The Exhibition travels to the Shirley Sherwood Gallery, Kew 

In 2018 the exhibition travelled from Australia to The Shirley Sherwood Gallery of Botanical Art in Kew Gardens, where it was reframed and exhibited from March to September, Dr Shirley Sherwood OBE is Patron of the Society. The exhibition attracted attracted 96,020 visitors.  It highlighted the history and the scientific achievements of the Gardens. The book was republished in partnership with Kew Publishing for the UK, Europe, Asia and North America.

Beverly Allen speaking to a packed house a the Shirley Sherwood gallery opening in 2018 

The Second Project: Celebrating the Banks and Solander Collection (2020)

The most recent project focuses on the historic collections by Joseph Banks and Daniel Solander and coincides with the 250th anniversary of the voyage of the Endeavour, when plant samples were first collected and illustrated by Sydney Parkinson alongside fellow landscape artist by Alexander Buchan and draftsman Herman Spöring. 

The Endeavour arrived at the southeast tip of Australia and sailed along the coast in 1770, the crew made  many land excursions including Botany Bay, which was so named because of the sheer number of plants there. 
To paint from life is the ideal for botanical painters and illustrators but the transient nature of plants is both an inspiration and a challenge for the artist. It's hard to imagine the overwhelming challenge faced by Sydney Parkinson during the voyage, he painted more than 400 sketches of subjects while the ship was in Australian waters alone and completed 925 sketches in total of which 676 were unfinished often working into the night by candlelight. Buchan died early in the voyage at The Society Islands, which increased Parkinson's workload. To read more about the works from the whole voyage and artists who completed the final works visit the Natural History Museum, where you can also view the surviving artwork from the collection. Sadly Sydney Parkinson never got to finish the project and like many on the voyage, he and Spöring died of dysentery off the Coast of Java on the return journey.

The Sydney Florilegium project revisits subjects from the Banks and Solander collection with 45  new paintings created by contemporary botanical artists. These new paintings are intended to draw attention to the collections by Banks and Solander and to the digitization program currently underway that will make the 1.4 million specimens in the Herbarium available to everyone one the Gardens website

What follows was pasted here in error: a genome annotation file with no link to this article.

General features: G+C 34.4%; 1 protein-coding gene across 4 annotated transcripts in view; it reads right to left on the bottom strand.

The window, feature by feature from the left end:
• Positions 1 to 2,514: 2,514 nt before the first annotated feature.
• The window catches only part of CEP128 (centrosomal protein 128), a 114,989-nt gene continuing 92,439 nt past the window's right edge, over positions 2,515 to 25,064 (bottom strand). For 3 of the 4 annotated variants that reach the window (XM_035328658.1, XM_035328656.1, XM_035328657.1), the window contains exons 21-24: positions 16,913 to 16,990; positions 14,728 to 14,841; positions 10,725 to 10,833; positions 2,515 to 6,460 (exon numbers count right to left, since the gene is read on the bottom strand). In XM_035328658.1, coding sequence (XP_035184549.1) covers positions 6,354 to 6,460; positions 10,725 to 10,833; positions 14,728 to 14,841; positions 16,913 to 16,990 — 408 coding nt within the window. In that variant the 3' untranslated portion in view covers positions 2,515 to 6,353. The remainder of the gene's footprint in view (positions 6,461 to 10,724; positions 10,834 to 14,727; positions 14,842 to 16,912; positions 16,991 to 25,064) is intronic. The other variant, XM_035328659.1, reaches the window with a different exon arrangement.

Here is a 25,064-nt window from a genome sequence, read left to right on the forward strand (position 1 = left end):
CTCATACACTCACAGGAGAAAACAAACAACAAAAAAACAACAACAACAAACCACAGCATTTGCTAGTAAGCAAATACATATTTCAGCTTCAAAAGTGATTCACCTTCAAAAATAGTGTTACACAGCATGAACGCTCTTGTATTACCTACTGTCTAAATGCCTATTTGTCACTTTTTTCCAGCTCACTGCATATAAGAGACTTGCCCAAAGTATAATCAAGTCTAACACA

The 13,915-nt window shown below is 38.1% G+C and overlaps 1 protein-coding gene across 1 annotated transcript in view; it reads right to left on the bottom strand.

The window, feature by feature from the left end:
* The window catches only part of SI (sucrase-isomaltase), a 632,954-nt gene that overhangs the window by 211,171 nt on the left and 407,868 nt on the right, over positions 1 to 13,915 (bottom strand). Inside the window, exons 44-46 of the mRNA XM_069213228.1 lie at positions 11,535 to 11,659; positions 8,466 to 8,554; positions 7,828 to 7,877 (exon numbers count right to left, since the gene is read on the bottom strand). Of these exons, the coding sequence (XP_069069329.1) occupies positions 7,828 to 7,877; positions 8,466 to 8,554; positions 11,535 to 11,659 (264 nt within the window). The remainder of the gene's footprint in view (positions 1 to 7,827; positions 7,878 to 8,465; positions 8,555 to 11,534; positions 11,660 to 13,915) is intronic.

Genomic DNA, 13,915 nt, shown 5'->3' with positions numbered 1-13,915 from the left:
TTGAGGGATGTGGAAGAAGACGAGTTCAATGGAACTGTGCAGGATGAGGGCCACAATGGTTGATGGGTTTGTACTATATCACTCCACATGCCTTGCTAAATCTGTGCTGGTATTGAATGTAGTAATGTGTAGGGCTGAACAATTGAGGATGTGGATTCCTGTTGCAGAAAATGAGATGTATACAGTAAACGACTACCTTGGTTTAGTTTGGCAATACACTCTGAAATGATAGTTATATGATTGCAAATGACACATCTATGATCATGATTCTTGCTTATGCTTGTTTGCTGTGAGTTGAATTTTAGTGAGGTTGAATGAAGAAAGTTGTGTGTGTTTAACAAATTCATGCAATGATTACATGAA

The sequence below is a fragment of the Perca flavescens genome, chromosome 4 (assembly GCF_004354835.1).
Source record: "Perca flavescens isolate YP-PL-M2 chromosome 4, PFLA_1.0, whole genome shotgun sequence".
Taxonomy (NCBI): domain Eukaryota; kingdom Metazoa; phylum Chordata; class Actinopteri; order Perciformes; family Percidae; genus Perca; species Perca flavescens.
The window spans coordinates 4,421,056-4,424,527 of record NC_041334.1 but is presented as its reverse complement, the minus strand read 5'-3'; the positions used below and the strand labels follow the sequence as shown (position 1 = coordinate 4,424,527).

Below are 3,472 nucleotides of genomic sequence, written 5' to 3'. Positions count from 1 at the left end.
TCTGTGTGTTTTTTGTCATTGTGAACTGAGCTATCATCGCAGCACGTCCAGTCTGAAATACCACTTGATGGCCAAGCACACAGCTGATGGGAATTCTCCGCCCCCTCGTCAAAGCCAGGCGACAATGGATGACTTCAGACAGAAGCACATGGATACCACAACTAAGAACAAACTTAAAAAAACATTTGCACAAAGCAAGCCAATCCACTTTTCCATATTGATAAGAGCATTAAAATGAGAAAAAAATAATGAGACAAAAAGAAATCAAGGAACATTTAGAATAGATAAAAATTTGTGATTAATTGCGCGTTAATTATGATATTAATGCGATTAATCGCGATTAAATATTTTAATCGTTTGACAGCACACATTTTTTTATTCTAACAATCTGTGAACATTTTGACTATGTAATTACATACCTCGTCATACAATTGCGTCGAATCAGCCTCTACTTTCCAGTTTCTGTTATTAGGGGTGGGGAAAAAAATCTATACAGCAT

The majority of the Banks and Solander specimens represented in the new works were collected at Botany Bay and the remainder from several locations in Queensland. Fresh plant material was sourced in many ways; with the co-operation of the botanic gardens in Cambridge, Oxford and Kew in the UK and a specialist nursery in California as well as from the three Gardens of the Trust in Australia. One artist sourced seeds from Western Australia and grew them in Cambridge; another painted from plants on the Amahlongwana River in KwaZulu-Natal, South Africa. In Australia, some material was obtained from specialist nurseries and grown on at home; naturally, many grow in Sydney and the areas of collection in Queensland. 

For my own involvement I travelled to the Mount Annan Botanic Garden twice, to paint Erythina vespertilio and was assisted with samples of seed pods, the first occasion when the tree was not in flower, although I did find it at other locations in the north. I captured the plant the second time around the following year while visiting Sydney.

The Botanic Endeavor book cover featuring the work by Elaine Musgrave 

As you can see each illustration sits alongside the newly digitised herbarium images in this beautiful new publication. Below, you can see a small collection of images from the new book showing the double page spreads.
Banksia marginata by Margaret Pieroni 

Erythrina vespertilio by Dianne Sutherland
Woollsia pungent by Julie Hocomb 

The Exhibition: Celebrating the Banks and Solander Collection  

The exhibition was due to take place at the Lion Gate Lodge at the Royal Botanic Garden, Sydney from 25 April to 17 May 2020.  Preparations were well underway for the hang when the Covid 19 global pandemic began, so the exhibition is currently on hold, despite the lockdown the Society managed to finish the publication which is now available. There are just 600 copies available, see information in this link to purchase the book 

Many thanks to Beverly Allen,  President of The Florilegium Society at the Royal Botanic Gardens Sydney for providing images and information for this article, all artwork copyright belongs to the Florilegium.  


ciuccio51 said...

Really interesting ! Bravo !

Sarah Morrish said...

Wonderful to read more about the Florilegium. The exhibition at the Shirley Sherwood Gallery was one of the best botanical art exhibitions I had ever seen. Went back several times! The books are excellent too and ones I will treasure. Thanks for a great blog post.

penstudio said...

I think that having a blog about the exhibition is a brilliant idea.
I spent many happy hours in forests of black bean trees gathering information and samples of the fruits and flowers to work on for my painting.